The Guardian’s Trans Hate Week

I’m fucking angry. And if you were in my position, you would be too.

If you’ve been living under a rock for the past week, it’s been filled with an onslaught of articles from the nominally liberal paper The Guardian against the transgender community. And finally, thank god, it looks like it’s reached a point where cis people are saying it’s gone too far.

It started with an article written by the newspaper’s health editor David Batty, about the GMC investigation into Dr Richard Curtis for alleged malpractice in his private trans healthcare practice. While not getting into talking about the complainant in the case, it was pretty clear to the transgender community that Batty was part of a witchhunt against Curtis by several doctors at Charing Cross Hospital to consolidate power there. After all, that was what happened several years ago with Curtis’ predecessor Russell Reid.

Let’s face it, trans healthcare is shit. I myself have blogged about it (twice) in my back yard, and the attitudes of GICs towards patients was exposed by Sarah Brown, Zoe O’Connell, and Emma Brownbill last March. The entire system is full of abuses and gatekeeping to withhold care, and Curtis offered a safety valve against those abuses.

We need a hash tag for crap trans medical treatment. How about #TransDocFail?

Which led Sarah Brown to create the #TransDocFail tag on Tuesday, which by the evening had amassed over a thousand responses exposing abuses, including arbitrary standards, objectification, unnecessary examinations (thankfully averted in my case), and in some cases, sexual assault. The Guardian buried coverage in their Comment is Free section, and Pink News didn’t cover it until Sarah’s comment piece on Friday.

By which time the trans community had bigger problems to deal with. Last Tuesday, Suzanne Moore wrote an admittedly decent piece called Seeing Red: The Power of Female Anger. With the unfortunate throwaway line:

We are angry with ourselves for not being happier, not being loved properly and not having the ideal body shape – that of a Brazilian transsexual.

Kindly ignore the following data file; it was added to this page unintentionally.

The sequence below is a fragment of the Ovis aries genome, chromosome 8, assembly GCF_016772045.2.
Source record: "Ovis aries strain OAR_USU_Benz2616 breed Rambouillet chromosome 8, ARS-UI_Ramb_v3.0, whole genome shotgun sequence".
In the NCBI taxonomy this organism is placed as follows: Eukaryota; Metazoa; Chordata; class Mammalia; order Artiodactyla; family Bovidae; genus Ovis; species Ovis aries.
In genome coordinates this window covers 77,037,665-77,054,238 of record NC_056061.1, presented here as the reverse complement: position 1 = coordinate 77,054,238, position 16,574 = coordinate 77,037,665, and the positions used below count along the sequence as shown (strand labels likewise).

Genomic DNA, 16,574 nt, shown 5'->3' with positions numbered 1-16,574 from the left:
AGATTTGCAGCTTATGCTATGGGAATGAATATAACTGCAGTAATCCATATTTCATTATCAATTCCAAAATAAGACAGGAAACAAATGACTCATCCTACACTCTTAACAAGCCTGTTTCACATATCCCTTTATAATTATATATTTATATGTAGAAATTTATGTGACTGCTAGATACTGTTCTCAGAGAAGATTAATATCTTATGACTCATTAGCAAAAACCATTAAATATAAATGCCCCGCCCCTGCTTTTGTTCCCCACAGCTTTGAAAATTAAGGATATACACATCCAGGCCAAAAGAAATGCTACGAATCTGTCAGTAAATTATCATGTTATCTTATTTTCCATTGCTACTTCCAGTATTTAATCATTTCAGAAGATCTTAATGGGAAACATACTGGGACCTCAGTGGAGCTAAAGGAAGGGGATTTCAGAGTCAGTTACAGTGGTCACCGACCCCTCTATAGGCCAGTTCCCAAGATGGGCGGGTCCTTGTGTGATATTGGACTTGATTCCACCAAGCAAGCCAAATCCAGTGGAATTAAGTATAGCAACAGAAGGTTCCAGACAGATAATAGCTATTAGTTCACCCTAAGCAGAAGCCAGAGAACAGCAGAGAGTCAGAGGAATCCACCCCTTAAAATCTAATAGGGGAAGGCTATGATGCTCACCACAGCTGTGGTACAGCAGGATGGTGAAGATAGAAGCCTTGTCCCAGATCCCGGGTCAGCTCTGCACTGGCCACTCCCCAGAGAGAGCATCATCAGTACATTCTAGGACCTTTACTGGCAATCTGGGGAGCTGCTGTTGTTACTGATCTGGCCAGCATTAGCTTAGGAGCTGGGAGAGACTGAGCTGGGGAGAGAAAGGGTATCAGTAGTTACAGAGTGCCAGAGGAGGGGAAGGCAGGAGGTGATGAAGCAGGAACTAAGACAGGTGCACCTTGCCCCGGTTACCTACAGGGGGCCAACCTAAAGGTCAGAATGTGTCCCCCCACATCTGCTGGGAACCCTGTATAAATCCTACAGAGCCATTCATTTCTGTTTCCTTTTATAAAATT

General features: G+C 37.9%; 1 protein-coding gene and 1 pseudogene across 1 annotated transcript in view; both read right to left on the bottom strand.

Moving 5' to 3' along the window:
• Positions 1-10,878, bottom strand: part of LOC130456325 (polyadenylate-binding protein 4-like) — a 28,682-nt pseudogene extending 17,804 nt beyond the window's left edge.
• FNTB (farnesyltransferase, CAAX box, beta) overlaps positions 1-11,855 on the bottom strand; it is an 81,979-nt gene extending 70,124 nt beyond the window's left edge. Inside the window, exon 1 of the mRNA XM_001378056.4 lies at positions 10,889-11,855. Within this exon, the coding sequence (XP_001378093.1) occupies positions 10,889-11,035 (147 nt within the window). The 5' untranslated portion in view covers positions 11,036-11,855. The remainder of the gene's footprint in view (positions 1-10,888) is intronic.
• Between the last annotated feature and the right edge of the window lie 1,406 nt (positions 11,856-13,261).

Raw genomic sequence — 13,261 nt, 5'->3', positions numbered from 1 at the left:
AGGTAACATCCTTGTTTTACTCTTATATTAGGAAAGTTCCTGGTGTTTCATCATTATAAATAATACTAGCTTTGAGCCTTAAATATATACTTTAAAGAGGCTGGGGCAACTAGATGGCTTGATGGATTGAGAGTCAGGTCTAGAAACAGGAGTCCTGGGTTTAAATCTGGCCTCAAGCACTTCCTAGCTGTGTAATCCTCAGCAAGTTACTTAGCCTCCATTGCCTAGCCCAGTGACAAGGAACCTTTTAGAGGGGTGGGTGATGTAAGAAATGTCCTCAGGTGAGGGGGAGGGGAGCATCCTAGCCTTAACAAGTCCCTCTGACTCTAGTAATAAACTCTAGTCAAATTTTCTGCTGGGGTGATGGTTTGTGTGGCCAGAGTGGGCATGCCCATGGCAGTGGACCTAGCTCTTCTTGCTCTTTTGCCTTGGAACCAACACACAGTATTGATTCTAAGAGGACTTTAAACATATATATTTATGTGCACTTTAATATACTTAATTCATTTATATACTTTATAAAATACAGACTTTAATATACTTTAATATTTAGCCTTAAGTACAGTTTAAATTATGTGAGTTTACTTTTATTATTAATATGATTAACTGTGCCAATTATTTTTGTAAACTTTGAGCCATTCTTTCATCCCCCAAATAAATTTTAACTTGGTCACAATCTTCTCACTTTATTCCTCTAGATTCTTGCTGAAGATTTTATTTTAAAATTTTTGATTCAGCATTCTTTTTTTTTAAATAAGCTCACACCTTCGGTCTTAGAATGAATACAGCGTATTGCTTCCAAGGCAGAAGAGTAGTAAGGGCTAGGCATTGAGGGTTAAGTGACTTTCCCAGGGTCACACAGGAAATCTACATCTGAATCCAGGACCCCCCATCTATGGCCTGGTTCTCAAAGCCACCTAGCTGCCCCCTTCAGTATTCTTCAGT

It’s a bad line. For one, it’s incredibly objectifying. When we hear “Brazilian transsexual”, our thoughts invariably go to the idea of “shemale porn”, which is quite frankly one of the worst categories of mainstream pornography out there. But, secondly, and more depressingly, for trans people it brings up the depressing fact that the worst place in the world to be a trans woman is Brazil. Of 265 verified trans hate murders in 2012, 126 were in Brazil. That’s 48% in just one country. It’s a problem endemic to Latin America (which account for 80% in total), but nowhere more than in Brazil.

Which exactly is why Jo, a massive and clueful trans ally, brought her up on it:

I loved your piece on anger – except for the shock transphobia (“a Brazilian transsexual”) – why on earth did you include it? Calling someone “a transsexual” is like calling someone “a gay” – really creepy. “Trans woman” would’ve been better but why include it at all? It’s v weird & leaves a v nasty taste. Trans women deserve solidarity, not implicit shaming.

Now, all it could’ve taken on Moore’s part was to say “sorry, I fucked up, won’t do that again”. Victoria Coren was able to do that, so why not Moore?

But sadly, she didn’t. Both Savannah and Zoe Stavri collated Moore’s now infamous tweets in which she rejected “intersectionality” (a really important concept!), “transphobia”, and “islamaphobia” as words used to shut down debate, and then said that “people can go cut their dicks off and be more feminist than me”. And instantly ran to Comment is Free to complain about the mean twitter bullies silencing her. The sheer hilarity and problem with this statement is as clear as the Taxpayer’s Alliance complaining about “left-wing bias on the BBC” while constantly appearing on it.

But wait, there’s more! Julie Burchill, perhaps most famous for writing the teenage lesbian fantasy that is Sugar Rush, took to Comment is Free to “defend her friend” and ended up making transphobic slurs that would make Richard Littlejohn blush.

Fuck that shit.